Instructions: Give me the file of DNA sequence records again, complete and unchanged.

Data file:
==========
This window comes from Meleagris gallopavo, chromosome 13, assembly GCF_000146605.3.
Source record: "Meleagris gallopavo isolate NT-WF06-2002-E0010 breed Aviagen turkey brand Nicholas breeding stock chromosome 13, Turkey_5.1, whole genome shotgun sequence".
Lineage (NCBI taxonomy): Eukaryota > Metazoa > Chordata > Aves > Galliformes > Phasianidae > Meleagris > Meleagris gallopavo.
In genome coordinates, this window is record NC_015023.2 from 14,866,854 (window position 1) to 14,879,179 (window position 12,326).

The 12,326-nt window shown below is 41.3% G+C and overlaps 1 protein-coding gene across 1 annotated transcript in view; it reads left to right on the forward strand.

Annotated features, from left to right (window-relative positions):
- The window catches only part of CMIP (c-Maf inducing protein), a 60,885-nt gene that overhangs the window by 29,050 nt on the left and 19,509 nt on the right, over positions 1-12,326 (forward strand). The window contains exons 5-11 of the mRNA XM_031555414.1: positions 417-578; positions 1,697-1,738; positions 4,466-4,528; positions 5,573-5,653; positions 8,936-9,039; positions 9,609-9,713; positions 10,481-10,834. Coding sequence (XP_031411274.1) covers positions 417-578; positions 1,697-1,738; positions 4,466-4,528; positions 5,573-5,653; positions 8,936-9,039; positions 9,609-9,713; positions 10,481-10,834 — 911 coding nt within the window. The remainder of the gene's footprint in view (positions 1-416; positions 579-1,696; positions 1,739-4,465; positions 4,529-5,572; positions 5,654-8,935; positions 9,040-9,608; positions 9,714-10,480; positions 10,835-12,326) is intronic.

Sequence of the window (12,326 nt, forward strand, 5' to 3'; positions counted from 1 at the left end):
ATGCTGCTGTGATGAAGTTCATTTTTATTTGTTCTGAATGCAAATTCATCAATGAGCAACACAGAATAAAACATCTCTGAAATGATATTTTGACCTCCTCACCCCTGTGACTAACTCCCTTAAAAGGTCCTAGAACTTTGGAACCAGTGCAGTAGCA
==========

This window comes from Meleagris gallopavo, chromosome 13, assembly GCF_000146605.3.
Source record: "Meleagris gallopavo isolate NT-WF06-2002-E0010 breed Aviagen turkey brand Nicholas breeding stock chromosome 13, Turkey_5.1, whole genome shotgun sequence".
Lineage (NCBI taxonomy): Eukaryota > Metazoa > Chordata > Aves > Galliformes > Phasianidae > Meleagris > Meleagris gallopavo.
In genome coordinates, this window is record NC_015023.2 from 14,866,854 (window position 1) to 14,879,179 (window position 12,326).

The 12,326-nt window shown below is 41.3% G+C and overlaps 1 protein-coding gene across 1 annotated transcript in view; it reads left to right on the forward strand.

Annotated features, from left to right (window-relative positions):
- The window catches only part of CMIP (c-Maf inducing protein), a 60,885-nt gene that overhangs the window by 29,050 nt on the left and 19,509 nt on the right, over positions 1-12,326 (forward strand). The window contains exons 5-11 of the mRNA XM_031555414.1: positions 417-578; positions 1,697-1,738; positions 4,466-4,528; positions 5,573-5,653; positions 8,936-9,039; positions 9,609-9,713; positions 10,481-10,834. Coding sequence (XP_031411274.1) covers positions 417-578; positions 1,697-1,738; positions 4,466-4,528; positions 5,573-5,653; positions 8,936-9,039; positions 9,609-9,713; positions 10,481-10,834 — 911 coding nt within the window. The remainder of the gene's footprint in view (positions 1-416; positions 579-1,696; positions 1,739-4,465; positions 4,529-5,572; positions 5,654-8,935; positions 9,040-9,608; positions 9,714-10,480; positions 10,835-12,326) is intronic.

Sequence of the window (12,326 nt, forward strand, 5' to 3'; positions counted from 1 at the left end):
ATGCTGCTGTGATGAAGTTCATTTTTATTTGTTCTGAATGCAAATTCATCAATGAGCAACACAGAATAAAACATCTCTGAAATGATATTTTGACCTCCTCACCCCTGTGACTAACTCCCTTAAAAGGTCCTAGAACTTTGGAACCAGTGCAGTAGCA